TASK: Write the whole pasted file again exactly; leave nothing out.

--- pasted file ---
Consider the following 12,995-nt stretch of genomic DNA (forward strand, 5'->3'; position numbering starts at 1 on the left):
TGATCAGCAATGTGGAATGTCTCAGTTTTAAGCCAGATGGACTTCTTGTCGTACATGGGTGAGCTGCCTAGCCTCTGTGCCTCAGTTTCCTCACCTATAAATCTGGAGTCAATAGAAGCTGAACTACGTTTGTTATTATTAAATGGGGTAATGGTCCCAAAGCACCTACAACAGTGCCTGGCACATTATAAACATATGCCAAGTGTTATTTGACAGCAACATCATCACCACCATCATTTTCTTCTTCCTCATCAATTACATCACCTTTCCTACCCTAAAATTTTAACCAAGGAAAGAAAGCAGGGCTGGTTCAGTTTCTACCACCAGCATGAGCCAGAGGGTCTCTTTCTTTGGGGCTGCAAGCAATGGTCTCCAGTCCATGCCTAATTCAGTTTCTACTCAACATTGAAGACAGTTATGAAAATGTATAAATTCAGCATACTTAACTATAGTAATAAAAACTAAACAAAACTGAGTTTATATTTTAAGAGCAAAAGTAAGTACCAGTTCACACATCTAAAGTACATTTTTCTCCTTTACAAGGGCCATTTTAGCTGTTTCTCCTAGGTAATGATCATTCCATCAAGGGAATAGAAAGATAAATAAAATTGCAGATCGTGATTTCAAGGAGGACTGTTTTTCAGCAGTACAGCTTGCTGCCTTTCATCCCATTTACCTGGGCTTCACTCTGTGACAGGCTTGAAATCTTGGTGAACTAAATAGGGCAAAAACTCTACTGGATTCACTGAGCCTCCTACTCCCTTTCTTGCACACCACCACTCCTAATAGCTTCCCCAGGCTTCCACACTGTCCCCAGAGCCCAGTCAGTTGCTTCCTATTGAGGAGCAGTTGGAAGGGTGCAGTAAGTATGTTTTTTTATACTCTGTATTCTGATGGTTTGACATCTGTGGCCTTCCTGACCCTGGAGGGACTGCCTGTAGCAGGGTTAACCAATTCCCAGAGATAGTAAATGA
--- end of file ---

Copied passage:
Consider the following 12,995-nt stretch of genomic DNA (forward strand, 5'->3'; position numbering starts at 1 on the left):
TGATCAGCAATGTGGAATGTCTCAGTTTTAAGCCAGATGGACTTCTTGTCGTACATGGGTGAGCTGCCTAGCCTCTGTGCCTCAGTTTCCTCACCTATAAATCTGGAGTCAATAGAAGCTGAACTACGTTTGTTATTATTAAATGGGGTAATGGTCCCAAAGCACCTACAACAGTGCCTGGCACATTATAAACATATGCCAAGTGTTATTTGACAGCAACATCATCACCACCATCATTTTCTTCTTCCTCATCAATTACATCACCTTTCCTACCCTAAAATTTTAACCAAGGAAAGAAAGCAGGGCTGGTTCAGTTTCTACCACCAGCATGAGCCAGAGGGTCTCTTTCTTTGGGGCTGCAAGCAATGGTCTCCAGTCCATGCCTAATTCAGTTTCTACTCAACATTGAAGACAGTTATGAAAATGTATAAATTCAGCATACTTAACTATAGTAATAAAAACTAAACAAAACTGAGTTTATATTTTAAGAGCAAAAGTAAGTACCAGTTCACACATCTAAAGTACATTTTTCTCCTTTACAAGGGCCATTTTAGCTGTTTCTCCTAGGTAATGATCATTCCATCAAGGGAATAGAAAGATAAATAAAATTGCAGATCGTGATTTCAAGGAGGACTGTTTTTCAGCAGTACAGCTTGCTGCCTTTCATCCCATTTACCTGGGCTTCACTCTGTGACAGGCTTGAAATCTTGGTGAACTAAATAGGGCAAAAACTCTACTGGATTCACTGAGCCTCCTACTCCCTTTCTTGCACACCACCACTCCTAATAGCTTCCCCAGGCTTCCACACTGTCCCCAGAGCCCAGTCAGTTGCTTCCTATTGAGGAGCAGTTGGAAGGGTGCAGTAAGTATGTTTTTTTATACTCTGTATTCTGATGGTTTGACATCTGTGGCCTTCCTGACCCTGGAGGGACTGCCTGTAGCAGGGTTAACCAATTCCCAGAGATAGTAAATGA